Even within the face of state pressure, Apple’s privacy stance may have endeared it to several activists and other people of interest, but that also means its devices became even bigger hacking targets. Several high-profile organizations and corporations have made it their business to bypass Apple’s strong protections and steal data from compromised iPhones and Macs, often owned by people in peril of state-sponsored espionage. That seems to be the case with a replacement exploit discovered this year that has been traced to the notorious NSO Group’s Pegasus spyware, and everyone that it takes to trigger the exploit may be a seemingly innocuous GIF sent through iMessage.
Zero-click exploits on iMessage aren’t exactly new and should are one among the NSO Group’s favorite points of attack to hack iPhones. Last year, Al Jazeera employees fell victim to such an attack that has been attributed to Saudi Arabia and UAE. The exploit didn’t require that targets click on a malicious link, only that they receive a specially-crafted message.
Similar incidents happened this year even after Apple patched the sooner vulnerability. Citizen Lab examined an iPhone infected by the NSO Group’s Pegasus spyware and discovered traces of suspicious files with a .gif extension. In truth, however, these files were maliciously crafted PDFs that exploited a bug in Apple’s CoreGraphics system to execute malicious code.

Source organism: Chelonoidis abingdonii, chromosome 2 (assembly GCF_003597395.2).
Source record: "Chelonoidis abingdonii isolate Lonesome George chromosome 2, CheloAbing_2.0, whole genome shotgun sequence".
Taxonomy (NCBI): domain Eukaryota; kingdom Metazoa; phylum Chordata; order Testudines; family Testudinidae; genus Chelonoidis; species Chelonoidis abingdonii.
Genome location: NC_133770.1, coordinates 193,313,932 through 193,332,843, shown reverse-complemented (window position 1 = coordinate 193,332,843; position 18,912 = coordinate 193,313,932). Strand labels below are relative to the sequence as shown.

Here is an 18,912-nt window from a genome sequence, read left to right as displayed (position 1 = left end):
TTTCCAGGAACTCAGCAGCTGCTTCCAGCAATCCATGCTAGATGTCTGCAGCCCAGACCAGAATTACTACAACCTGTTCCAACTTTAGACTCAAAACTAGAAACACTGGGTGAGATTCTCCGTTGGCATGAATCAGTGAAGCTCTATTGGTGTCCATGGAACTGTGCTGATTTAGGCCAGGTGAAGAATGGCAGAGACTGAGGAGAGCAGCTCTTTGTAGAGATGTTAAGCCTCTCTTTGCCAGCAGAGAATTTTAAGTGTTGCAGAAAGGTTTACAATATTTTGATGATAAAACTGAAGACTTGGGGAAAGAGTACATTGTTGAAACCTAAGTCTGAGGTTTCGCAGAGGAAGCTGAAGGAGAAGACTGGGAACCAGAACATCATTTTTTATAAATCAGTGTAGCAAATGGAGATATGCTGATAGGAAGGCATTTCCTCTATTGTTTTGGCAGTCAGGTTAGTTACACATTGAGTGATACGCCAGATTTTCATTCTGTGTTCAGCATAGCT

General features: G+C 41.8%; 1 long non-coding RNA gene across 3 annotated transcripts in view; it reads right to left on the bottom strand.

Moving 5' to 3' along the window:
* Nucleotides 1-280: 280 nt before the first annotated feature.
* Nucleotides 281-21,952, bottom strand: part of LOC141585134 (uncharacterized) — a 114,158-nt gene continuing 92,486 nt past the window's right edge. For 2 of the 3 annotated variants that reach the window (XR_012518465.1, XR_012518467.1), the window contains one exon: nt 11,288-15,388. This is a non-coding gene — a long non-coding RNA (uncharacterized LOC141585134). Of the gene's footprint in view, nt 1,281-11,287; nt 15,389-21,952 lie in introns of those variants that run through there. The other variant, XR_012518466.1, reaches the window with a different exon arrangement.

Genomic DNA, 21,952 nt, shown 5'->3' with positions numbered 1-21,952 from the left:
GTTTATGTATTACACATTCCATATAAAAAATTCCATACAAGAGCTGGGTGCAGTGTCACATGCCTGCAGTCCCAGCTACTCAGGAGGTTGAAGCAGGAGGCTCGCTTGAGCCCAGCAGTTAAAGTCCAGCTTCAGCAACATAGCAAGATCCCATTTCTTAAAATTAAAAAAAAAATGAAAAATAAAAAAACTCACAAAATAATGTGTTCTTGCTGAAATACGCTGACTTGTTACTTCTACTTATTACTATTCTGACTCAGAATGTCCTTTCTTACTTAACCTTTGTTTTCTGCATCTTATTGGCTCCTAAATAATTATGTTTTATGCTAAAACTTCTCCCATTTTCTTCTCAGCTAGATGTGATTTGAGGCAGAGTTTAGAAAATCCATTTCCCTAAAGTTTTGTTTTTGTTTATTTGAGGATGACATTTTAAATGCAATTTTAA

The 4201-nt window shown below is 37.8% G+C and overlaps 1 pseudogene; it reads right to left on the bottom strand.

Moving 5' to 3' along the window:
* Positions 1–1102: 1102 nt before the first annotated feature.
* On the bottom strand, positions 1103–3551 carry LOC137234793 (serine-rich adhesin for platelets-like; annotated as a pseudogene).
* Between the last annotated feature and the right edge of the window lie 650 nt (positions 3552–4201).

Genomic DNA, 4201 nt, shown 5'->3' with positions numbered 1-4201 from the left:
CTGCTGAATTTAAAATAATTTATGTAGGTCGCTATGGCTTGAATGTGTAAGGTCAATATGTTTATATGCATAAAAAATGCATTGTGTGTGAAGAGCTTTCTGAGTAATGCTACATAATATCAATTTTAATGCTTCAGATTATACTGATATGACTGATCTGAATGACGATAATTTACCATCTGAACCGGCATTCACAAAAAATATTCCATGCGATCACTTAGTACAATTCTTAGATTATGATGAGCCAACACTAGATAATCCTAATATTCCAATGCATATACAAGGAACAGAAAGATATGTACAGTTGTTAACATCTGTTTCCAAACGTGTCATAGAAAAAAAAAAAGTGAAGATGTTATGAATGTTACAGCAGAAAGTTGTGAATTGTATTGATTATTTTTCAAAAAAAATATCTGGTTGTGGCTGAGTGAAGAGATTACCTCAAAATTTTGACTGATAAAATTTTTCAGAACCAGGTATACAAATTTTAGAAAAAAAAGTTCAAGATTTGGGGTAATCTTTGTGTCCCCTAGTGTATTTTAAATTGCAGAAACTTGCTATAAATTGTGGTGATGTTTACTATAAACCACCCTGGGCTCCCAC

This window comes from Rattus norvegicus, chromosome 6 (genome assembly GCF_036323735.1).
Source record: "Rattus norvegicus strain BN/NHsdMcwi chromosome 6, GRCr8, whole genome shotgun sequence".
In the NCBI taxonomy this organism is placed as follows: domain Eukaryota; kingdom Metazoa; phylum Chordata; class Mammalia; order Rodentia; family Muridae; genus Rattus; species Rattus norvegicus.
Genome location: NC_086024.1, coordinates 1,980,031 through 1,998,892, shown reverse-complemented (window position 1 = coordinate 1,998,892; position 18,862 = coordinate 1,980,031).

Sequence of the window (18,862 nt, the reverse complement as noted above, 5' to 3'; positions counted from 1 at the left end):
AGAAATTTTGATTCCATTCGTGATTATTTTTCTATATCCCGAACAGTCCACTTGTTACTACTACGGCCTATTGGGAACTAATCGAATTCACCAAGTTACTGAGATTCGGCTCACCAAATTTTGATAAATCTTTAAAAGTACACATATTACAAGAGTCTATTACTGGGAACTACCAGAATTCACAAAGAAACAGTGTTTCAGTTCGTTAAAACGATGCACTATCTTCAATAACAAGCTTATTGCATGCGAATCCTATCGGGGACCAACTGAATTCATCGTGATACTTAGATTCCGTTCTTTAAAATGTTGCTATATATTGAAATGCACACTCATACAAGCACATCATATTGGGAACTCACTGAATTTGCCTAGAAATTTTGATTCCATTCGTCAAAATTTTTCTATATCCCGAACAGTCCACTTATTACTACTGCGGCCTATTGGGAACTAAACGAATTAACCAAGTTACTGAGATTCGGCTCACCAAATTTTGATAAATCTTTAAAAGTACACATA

The security researcher christened the exploit as FORCEDENTRY, and everyone needed to trigger it had been for the target iPhone to receive such a GIF file. Analyzing the spyware installed by FORCEDENTRY showed similarities to the dreaded Pegasus Spyware. NSO Group’s customers include governments known for spying on their citizens, dissidents, activists, and political enemies.
The good news is that Apple is on top of things and has pushed iOS 14.8, macOS Big Sur 11.6, and watchOS 7.6.2 to shut that security hole. All users are encouraged to update to those latest versions, especially those involved in handling sensitive information. With iOS 15 just around the corner, the times of zero-click exploits associated with Apple’s CoreGraphics framework will hopefully come to an end also.